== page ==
Having vanquished his rivals, Augustus set about consolidating his power, improving Rome’s infrastructure and beautifying the city. He also looked to expand the empire’s borders, bringing Egypt, northern Spain, the Alps and much of the Balkans under Roman control. Progress was made in Germany as well, until three legions were wiped out in an ambush in A.D. 9, forcing the Romans to withdraw west of the Rhine River. Upon hearing news of the defeat, Augustus repeatedly banged his head against the wall and yelled out for the general in charge to “give me back my legions,” according to a Roman historian. As part of these expansion efforts, Augustus spent years in Spain, Gaul, Greece and Asia. Yet he was not much of a fighter himself, often getting sick on the eve of combat and depending heavily for strategy on his boyhood friend Marcus Vipsanius Agrippa.

The month of August was named after him.

With Rome in an era of relative peace and prosperity, the Senate voted in 8 B.C. to rename the month of Sextilis after Augustus. During that month, the Senate purportedly explained in its decree, Augustus had first become consul and had won his final victory over Antony and Cleopatra. On the calendar, it followed July (formerly Quintilis), which had recently been renamed in honor of Julius Caesar.

He sent his own daughter into exile.

A proponent of traditional values, Augustus built and refurbished myriad temples during his reign, encouraged marriage and childbirth, and criminalized adultery despite allegedly being wildly unfaithful himself. When he discovered in 2 B.C. that his only child, Julia, had been sleeping out of wedlock with numerous influential men, including Mark Antony’s son, he banished her to the rocky island of Ventotene. Although he later allowed her to transfer to a less-isolated locale, he never saw her again. Augustus likewise banished his granddaughter for alleged adultery, though in both cases historians believe additional factors may have been in play.

His potential heirs kept mysteriously dying.

With no son of his own, Augustus spent considerable time and energy trying to cultivate a successor. He focused his early attentions on his nephew Marcellus, whom he married off to Julia in 25 B.C. But Marcellus fell ill and died a couple of years later around age 21. Next, Augustus turned to Agrippa, his friend and general, who, though 25 years older than Julia, produced three sons and two daughters with her. Augustus adopted and helped raise the two older boys, Gaius and Lucius, only to see the first die at age 23 after being wounded in Armenia and the second die at age 19 after contracting an unknown disease in Gaul. Julia and Agrippa’s third son, on the other hand, was purportedly full of rage and sent into exile. Following Agrippa’s death, Augustus forced his stepson Tiberius to divorce his beloved wife and marry Julia instead, but they only had one child together who died in infancy. His options having considerably dwindled, Augustus finally turned with reluctance to Tiberius, who would go on to rule Rome from A.D. 14 to A.D. 37. Rumors spread that Tiberius’ mother (Augustus’ third and final wife) had killed off the other potential heirs so that her son would get the job, but no concrete evidence has ever emerged to that effect.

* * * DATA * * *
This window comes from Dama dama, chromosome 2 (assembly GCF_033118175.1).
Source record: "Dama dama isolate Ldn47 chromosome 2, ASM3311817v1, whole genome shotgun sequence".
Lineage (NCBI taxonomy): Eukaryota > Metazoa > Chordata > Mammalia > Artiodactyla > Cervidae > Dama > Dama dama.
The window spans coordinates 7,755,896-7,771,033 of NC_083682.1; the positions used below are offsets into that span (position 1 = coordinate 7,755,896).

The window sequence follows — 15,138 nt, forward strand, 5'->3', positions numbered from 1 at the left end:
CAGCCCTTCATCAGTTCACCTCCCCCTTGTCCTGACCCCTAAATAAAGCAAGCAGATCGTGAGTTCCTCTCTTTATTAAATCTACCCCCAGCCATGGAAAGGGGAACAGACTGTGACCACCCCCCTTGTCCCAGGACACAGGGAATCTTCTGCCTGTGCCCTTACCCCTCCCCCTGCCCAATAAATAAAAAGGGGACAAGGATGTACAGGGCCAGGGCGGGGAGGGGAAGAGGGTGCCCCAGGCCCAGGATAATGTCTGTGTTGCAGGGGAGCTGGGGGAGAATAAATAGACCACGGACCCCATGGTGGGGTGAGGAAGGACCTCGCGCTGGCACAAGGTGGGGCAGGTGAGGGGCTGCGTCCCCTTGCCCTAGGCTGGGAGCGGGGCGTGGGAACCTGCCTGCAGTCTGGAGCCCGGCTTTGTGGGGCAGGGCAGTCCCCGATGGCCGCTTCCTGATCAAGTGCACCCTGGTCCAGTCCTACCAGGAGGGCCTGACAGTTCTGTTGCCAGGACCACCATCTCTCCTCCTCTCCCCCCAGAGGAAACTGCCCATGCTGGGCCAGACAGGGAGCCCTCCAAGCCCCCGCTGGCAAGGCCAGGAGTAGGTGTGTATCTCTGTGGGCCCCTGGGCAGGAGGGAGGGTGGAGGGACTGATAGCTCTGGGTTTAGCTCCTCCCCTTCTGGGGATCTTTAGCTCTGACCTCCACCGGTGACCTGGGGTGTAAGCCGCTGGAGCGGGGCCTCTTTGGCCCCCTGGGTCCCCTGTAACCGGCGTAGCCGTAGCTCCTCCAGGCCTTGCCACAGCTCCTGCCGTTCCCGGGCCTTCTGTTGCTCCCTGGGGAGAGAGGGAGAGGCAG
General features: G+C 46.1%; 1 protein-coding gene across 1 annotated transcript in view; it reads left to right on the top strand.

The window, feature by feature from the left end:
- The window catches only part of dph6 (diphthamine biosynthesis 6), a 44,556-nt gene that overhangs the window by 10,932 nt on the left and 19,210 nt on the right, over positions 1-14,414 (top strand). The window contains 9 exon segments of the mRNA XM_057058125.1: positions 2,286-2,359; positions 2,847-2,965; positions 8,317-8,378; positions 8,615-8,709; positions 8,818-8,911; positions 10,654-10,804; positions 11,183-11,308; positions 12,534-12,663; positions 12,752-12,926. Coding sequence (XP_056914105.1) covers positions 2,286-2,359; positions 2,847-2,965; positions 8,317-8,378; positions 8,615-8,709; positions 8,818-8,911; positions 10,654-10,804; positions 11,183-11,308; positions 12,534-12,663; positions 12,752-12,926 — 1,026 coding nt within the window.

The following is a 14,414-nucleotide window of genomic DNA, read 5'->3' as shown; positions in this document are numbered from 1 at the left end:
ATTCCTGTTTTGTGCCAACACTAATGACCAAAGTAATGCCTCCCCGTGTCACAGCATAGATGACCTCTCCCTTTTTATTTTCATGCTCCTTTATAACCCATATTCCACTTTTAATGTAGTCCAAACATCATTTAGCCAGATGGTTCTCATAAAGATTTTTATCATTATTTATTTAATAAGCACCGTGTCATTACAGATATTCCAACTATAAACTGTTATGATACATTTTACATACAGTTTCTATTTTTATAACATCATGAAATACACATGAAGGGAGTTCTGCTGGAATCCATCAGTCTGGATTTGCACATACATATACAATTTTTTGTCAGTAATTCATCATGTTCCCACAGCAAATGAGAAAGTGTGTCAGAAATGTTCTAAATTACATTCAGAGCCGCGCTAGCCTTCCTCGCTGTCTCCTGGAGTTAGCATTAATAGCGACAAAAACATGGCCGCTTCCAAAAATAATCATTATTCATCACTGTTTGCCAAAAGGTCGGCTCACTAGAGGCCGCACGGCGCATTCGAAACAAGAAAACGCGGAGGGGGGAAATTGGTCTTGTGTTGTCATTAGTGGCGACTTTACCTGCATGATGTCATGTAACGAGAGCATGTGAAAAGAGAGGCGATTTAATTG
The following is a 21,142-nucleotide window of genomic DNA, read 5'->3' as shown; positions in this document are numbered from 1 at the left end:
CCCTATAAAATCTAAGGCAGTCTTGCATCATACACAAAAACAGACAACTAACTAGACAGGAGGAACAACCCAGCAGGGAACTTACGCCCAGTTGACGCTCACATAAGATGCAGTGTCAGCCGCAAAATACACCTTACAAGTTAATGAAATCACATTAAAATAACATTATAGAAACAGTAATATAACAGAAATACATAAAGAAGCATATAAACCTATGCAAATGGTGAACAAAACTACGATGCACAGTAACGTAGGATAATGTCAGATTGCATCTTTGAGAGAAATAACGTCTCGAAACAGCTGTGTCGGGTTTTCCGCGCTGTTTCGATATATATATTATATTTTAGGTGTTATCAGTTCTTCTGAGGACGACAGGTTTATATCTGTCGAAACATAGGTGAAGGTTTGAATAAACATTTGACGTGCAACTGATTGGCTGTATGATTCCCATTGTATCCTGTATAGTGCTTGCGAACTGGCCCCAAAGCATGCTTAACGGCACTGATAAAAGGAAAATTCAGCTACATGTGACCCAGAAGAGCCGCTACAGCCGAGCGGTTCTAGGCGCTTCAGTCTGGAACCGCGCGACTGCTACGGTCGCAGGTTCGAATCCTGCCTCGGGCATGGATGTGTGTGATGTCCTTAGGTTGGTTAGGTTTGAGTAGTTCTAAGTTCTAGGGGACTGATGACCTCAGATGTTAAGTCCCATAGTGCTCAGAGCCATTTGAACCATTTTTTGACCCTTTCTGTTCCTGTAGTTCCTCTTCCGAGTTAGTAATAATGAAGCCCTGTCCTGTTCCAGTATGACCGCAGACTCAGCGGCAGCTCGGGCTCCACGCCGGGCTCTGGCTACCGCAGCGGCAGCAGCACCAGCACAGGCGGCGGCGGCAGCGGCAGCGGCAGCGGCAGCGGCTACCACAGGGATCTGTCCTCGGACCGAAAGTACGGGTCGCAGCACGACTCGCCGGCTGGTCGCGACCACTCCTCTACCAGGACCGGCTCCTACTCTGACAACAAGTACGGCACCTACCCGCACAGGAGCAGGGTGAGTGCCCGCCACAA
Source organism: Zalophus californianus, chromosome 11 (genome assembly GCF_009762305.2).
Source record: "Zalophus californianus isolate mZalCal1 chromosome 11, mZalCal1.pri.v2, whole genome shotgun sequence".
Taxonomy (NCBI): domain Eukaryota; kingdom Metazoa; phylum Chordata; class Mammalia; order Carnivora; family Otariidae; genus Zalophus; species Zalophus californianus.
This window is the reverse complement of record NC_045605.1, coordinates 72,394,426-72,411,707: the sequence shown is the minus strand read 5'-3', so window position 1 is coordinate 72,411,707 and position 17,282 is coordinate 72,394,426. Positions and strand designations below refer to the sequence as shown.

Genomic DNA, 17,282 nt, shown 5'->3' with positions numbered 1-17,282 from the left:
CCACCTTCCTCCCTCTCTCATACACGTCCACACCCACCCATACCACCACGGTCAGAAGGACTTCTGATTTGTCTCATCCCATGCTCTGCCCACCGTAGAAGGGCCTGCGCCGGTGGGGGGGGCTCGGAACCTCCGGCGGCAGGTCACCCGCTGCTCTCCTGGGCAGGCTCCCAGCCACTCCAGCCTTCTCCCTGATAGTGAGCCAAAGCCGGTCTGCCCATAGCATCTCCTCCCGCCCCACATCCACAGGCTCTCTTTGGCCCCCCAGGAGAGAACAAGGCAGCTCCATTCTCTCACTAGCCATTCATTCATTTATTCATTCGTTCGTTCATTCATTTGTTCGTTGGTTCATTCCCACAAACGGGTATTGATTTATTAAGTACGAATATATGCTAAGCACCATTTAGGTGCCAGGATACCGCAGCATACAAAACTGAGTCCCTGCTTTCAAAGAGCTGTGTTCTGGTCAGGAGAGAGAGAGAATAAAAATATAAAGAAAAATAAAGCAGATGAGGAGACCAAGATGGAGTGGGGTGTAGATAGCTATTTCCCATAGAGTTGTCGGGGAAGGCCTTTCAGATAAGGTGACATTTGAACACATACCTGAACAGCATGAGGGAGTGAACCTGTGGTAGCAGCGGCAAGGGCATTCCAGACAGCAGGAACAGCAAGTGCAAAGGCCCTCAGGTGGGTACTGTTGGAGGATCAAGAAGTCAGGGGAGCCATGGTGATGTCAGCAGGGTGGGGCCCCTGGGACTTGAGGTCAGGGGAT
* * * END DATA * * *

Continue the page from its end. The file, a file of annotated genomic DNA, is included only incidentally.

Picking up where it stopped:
The next five emperors were all his relatives.

Augustus’ reputation as the bringer of stability to Rome proved so strong that the emperorship remained in his family until A.D. 68, when Nero committed suicide after being deposed in a coup. Though a short civil war broke out—four emperors served in A.D. 69 alone—it was a minor blip in the 200-year Pax Romana (Roman Peace) that Augustus had ushered in. The empire itself, meanwhile, would survive in one form or another until the 15th century.